By Jacob Katel
By Laurie Charles
By Nate "Igor" Smith
By Abel Folgar
By Kat Bein
By Jacob Katel
And, for not the first time, the popular Miami-based reggae outfit can thank Sweden for the glorious blaze. Their latest smash hit, "Sweat (A La La La La Song)," first broke in that Scandinavian nation, where it went on to top the charts for eight weeks. From there, "Sweat" hit in Denmark, Finland, Austria, Israel, Germany, and several other nations on the other side of the pond.
In Germany the song stayed at number one (on the pop, not the reggae, chart) for thirteen weeks. "Sweden is our biggest marketplace," Lewis says. "Then Germany, Holland, most of Europe. We've sold a million -- no, close to two million -- singles over there. It's our first bastion. It's great, man, in Sweden to see these kids, twelve- to fifteen-year-old kids, go crazy. See, we are not hyped, we don't take our shirt off and make a cute look, there is no marketing."
The same sort of popular success happened with the song the Circle is best known for, "Bad Boys." According to Lewis, the band sent a tape of the song (later appropriated by the TV show Cops) to an independent Swedish label, which, without a phone call, much less a signed contract, simply released it. The Circle was on tour in Europe during all this and they decided to drive into Stockholm and find out what the deal was. The deal was that the label had gone bankrupt. "They didn't want to give the tape back," Lewis recalls. "We had to physically straighten it out." Suffice it to say, they got the tape back.
The track, of course, went on to be one of most popular reggae songs ever. And sometimes the overkill can hinder an artist who becomes forever tied to that one tune, especially considering it's played on prime-time national television at least twice per week. "We're getting over that," Ian Lewis says. "Now we have 'Sweat.'"
Yeah, they have "Sweat" -- and several tons of great material recorded throughout their off-and-on eighteen-year career. After all, they're no New Dread on the Block.
Most everyone in Miami has followed that career. How songwriter-bassist Ian Lewis and his brother, guitarist Roger Lewis, formed the group in their native Jamaica in 1975, with singer Jacob Miller. How they came to the U.S. in 1977 and were discovered by Journey's manager, who helped them land a deal with Capitol, where they recorded two albums. How the deal went sour ("We got burned," the band's Touter Harvey told New Times back in 1988). How they went on to sign with Island and released Everything Is Great, which went gold. How Jacob Miller died -- in a car wreck in 1980.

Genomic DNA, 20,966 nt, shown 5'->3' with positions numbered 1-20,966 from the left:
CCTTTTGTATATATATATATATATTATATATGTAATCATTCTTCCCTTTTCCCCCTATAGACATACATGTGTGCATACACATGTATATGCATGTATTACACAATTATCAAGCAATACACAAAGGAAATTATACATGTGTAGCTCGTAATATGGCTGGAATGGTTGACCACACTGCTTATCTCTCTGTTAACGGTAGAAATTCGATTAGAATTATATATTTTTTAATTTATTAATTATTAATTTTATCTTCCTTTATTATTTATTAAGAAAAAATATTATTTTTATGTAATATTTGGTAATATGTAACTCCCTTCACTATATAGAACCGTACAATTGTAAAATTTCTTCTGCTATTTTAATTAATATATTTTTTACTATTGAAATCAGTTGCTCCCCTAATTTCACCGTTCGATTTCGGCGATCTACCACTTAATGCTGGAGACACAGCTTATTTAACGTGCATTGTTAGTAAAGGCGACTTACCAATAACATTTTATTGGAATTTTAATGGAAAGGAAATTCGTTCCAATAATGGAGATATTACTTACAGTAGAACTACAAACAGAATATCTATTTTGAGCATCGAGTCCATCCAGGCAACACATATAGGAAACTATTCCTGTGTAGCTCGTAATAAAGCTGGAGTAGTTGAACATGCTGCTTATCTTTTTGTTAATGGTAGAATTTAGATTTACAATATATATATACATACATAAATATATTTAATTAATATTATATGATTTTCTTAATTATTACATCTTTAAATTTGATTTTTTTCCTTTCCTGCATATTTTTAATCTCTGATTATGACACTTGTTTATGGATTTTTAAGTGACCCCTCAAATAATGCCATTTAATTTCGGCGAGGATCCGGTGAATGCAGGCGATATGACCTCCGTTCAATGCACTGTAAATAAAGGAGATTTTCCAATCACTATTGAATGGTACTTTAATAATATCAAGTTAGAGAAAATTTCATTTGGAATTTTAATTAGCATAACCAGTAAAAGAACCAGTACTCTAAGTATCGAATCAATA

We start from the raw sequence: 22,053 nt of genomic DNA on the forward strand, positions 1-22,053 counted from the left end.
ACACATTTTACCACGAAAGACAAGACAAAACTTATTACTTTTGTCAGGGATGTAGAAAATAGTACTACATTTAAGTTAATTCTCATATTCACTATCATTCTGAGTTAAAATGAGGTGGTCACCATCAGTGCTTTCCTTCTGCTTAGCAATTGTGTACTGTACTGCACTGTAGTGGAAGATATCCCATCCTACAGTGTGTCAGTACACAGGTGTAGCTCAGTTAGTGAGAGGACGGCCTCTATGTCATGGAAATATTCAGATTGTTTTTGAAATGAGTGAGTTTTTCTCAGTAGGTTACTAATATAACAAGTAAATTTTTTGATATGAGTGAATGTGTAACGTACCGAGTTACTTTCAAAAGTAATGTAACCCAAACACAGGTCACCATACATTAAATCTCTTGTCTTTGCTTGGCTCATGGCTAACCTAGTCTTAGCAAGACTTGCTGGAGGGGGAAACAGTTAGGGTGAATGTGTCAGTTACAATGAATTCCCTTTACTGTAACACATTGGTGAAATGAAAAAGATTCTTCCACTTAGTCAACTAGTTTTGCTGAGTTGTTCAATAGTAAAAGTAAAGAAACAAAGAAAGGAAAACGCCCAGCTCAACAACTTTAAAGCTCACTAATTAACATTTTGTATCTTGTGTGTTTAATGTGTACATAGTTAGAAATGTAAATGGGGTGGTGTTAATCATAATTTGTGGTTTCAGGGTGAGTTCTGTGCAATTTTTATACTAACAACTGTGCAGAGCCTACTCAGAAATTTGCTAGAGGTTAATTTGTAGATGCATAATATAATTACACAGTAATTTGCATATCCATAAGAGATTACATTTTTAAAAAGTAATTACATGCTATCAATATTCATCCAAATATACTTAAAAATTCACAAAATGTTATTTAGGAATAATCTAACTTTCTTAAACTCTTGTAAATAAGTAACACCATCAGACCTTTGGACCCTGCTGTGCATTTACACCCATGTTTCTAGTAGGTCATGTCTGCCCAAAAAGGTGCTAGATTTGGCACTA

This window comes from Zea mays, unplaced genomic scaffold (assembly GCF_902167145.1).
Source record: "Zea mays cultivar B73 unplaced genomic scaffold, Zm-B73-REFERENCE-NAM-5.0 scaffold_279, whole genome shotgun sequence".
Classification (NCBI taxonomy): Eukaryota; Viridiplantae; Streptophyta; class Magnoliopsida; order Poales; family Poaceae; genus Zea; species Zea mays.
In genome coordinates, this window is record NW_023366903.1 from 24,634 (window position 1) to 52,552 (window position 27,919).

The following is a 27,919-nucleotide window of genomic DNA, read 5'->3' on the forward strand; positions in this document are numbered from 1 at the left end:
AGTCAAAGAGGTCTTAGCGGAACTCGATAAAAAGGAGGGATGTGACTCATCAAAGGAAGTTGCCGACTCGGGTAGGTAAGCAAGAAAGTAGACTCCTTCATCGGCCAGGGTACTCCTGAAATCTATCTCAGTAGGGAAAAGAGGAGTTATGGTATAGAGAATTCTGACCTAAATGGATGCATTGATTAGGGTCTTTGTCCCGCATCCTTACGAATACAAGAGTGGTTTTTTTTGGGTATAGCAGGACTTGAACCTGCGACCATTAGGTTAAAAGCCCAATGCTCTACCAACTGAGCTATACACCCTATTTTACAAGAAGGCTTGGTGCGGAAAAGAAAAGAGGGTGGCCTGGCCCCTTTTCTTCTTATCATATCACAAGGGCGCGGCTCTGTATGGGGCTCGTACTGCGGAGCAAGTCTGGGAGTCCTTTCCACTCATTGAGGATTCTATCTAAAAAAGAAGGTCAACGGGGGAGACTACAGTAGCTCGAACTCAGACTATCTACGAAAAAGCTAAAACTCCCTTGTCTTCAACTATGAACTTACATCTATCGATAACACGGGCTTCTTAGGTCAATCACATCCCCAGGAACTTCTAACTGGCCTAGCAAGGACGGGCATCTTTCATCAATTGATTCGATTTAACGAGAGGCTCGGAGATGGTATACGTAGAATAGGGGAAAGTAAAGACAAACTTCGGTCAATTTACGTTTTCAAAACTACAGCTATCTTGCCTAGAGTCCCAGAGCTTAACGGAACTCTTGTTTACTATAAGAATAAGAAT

There was a long hiatus during which Ian Lewis and keyboardist-songwriter Harvey opened a studio in Miami. After taking the early Eighties off, Roger Lewis returned to the fold and the band came full Circle again. Carlton Coffie took over vocals just in time for an August 1986 baseball stadium show. With guitarist Michael Sterling and drummer Lancelot Hall (one of the most in-the-pocket drummers in any genre and a one-time member of Miami's Zero Crew), an amazingly talented and versatile sextet was set and ready. The album One Way removed all doubt that these guys were major contenders. (Sterling does not appear on the band's new album, Bad Boys, but will perform with them in concert.)
Local musicians recall how Inner Circle members have helped them out over the years. The Circle members are roundly admired everywhere they go. Which is everywhere. Press materials note that "the largest selling reggae band in the world...will embark on a major North American tour beginning November 9 in Greenville, South Carolina" that brings them to the Cameo Theatre tomorrow (Thursday). That's true, but misleading. "Oh, man, we've been on tour now about a year and a half straight," Ian Lewis says from Milwaukee. "We have to tape the Today show and then we're off to Singapore."
For all the years and all the hits -- which are influenced by many styles -- Inner Circle remains a true, legitimate, traditional reggae band. Sure, "Sweat" might lean heavy on R&B, but that is simply diversity within the form. "They're totally roots," says one Miami musician-producer who worked with them. "Always touring, always working, an example of what perseverance can do."
The Circle certainly persevered through the biggest reggae craze yet: dancehall. The raplike subgenre has stormed the charts and brought reggae a whole new cachet (as in cash), one that most traditionalists shun. Not Ian Lewis. "You have to understand that in every youth explosion they have to have something to call their own. It's recycling old Jamaican rhythms in an ad-lib situation. Some try to make real songs to get people up. I don't see that as a detriment. Shabba and so forth, people are listening to the music. UB40 updated reggae, too."